Newspaper article The Christian Science Monitor

Tehran Defiant as UN Passes Tough Iran Nuclear Sanctions

Newspaper article The Christian Science Monitor

Tehran Defiant as UN Passes Tough Iran Nuclear Sanctions

Article excerpt

The United Nation's Security Council voted to impose a fourth set of Iran nuclear sanctions today. Iranian President Mahmoud Ahmadinejad said the sanctions were useless, and vowed that Iran's nuclear program will not be deterred.

Iran quickly dismissed a fourth set of UN Security Council sanctions, imposed on Wednesday to further restrict Iran's nuclear and ballistic missile programs.

"These resolutions have no value.... It is like a used handkerchief that should be thrown in the waste bin," Iran's President Mahmoud Ahmadinejad told journalists while visiting Tajikistan.

The new Iran nuclear sanctions were hailed by President Barack Obama as "the toughest ever faced by Iran," but Iranian officials vowed to press on with their nuclear program.

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UN Ambassador Mohammad Khazaee said that "no amount of pressure and mischief" would deter the Islamic Republic from pursuing what it says is a peaceful nuclear energy program. "Iran is one of the most powerful and stable countries in the region, and never bowed - and will never bow - to the hostile actions and pressures by these few powers."

As the latest round of UN Security Council (UNSC) sanctions appeared increasingly inevitable in recent weeks, the Islamic Republic fought back with devil-may-care rhetoric--as well as frenetic diplomacy aimed at finding more friends.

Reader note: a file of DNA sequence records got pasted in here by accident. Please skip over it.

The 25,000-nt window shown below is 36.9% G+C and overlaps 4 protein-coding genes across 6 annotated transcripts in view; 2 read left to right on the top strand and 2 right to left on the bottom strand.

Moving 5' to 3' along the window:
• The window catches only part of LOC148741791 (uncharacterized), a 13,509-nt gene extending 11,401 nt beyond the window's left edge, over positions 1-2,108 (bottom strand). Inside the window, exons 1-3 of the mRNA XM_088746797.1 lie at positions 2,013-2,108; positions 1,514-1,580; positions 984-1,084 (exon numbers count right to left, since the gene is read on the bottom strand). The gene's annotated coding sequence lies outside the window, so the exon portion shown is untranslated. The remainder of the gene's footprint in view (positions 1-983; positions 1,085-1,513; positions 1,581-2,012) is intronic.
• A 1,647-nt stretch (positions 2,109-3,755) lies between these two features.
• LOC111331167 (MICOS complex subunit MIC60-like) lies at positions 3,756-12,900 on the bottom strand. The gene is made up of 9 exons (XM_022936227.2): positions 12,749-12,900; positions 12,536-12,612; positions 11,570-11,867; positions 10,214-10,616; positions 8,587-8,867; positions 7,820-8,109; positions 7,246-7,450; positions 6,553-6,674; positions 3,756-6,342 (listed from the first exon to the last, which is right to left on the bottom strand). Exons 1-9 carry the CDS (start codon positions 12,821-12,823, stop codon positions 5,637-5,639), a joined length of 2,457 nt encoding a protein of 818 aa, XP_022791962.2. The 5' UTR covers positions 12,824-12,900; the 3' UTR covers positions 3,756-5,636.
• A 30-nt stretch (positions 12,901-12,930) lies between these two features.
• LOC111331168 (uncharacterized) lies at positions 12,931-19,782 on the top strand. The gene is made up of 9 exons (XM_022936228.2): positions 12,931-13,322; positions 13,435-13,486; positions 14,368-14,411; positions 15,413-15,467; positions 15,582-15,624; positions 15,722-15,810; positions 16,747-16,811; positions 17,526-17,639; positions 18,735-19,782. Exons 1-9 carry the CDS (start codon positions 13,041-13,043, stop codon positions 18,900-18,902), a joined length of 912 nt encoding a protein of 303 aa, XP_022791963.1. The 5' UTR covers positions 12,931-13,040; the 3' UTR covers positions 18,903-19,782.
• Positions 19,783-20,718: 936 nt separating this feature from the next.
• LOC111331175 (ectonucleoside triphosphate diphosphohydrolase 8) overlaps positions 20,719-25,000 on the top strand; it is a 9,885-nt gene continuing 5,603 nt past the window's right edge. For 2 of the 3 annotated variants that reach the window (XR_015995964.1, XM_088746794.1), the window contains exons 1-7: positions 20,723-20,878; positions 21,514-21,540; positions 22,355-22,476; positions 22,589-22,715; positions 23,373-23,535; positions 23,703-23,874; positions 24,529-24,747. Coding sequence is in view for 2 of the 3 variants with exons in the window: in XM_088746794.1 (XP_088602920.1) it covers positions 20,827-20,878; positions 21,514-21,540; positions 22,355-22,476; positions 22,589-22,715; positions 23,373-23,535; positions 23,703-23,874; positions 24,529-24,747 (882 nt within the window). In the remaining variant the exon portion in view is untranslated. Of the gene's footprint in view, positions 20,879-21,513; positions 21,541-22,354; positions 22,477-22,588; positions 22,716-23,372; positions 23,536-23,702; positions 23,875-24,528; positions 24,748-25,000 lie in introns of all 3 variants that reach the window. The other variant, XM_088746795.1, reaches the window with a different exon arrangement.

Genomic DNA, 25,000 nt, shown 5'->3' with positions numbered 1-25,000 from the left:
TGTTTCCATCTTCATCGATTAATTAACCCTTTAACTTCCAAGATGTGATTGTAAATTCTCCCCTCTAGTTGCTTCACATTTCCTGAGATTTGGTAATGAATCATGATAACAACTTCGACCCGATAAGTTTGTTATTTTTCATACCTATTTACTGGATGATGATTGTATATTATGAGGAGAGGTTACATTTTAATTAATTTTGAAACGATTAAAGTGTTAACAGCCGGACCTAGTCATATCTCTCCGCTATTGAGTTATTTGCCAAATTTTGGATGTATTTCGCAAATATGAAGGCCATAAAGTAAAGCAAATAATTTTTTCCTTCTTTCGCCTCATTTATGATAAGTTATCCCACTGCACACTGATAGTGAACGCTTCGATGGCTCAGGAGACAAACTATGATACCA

"Politically, it will be a great blow," says an Iranian journalist in Tehran who asked not to be named for security reasons. "We are now moving away from gray and moving into the black-and- white phase; the political alignments will become more clear now."

"Iran is losing Russia, China, and all those countries that matter," the journalist says. "Its dollars can no longer buy political credit [because of] the great isolation it faces.... This has brought great, and visible, fear to Iranian officials."

When the vote came on Wednesday, the United States blasted what it called Iran's "continued recklessness" over its nuclear program, and spearheaded 12 votes in favor of sanctioning 40 more Iranian businesses, banks, and shipping companies - double the number of the three previous sanctions votes combined.


Voting "no" were Turkey and Brazil--nonpermanent UNSC members that had brokered a May 17 deal with Tehran to export half of its low-enriched uranium, as a confidence-building measure. Both nations prefer diplomacy to sanctions. Lebanon abstained.

In recent weeks, senior Iranian officials have been hurriedly dispatched to distant capitals, from Austria to Uganda and Turkey to China, to lobby each of the 15 members of the UNSC, with the exception of the United States, an arch foe of Iran for 31 years.

Mr. Ahmadinejad said on Tuesday that brandishing the "stick" of a UNSC sanctions vote would mean that Iran would not take part in future nuclear negotiations. He said the nuclear swap offer, the full details of which have not been worked out, was a one-time "opportunity."

Just hours before the sanctions vote, the US, Russia, and France presented the UN's nuclear watchdog agency with a list of nine concerns it had about the tripartite nuclear swap deal - an agreement very similar to one the US and the International Atomic Energy Agency (IAEA) put to Iran last October. …

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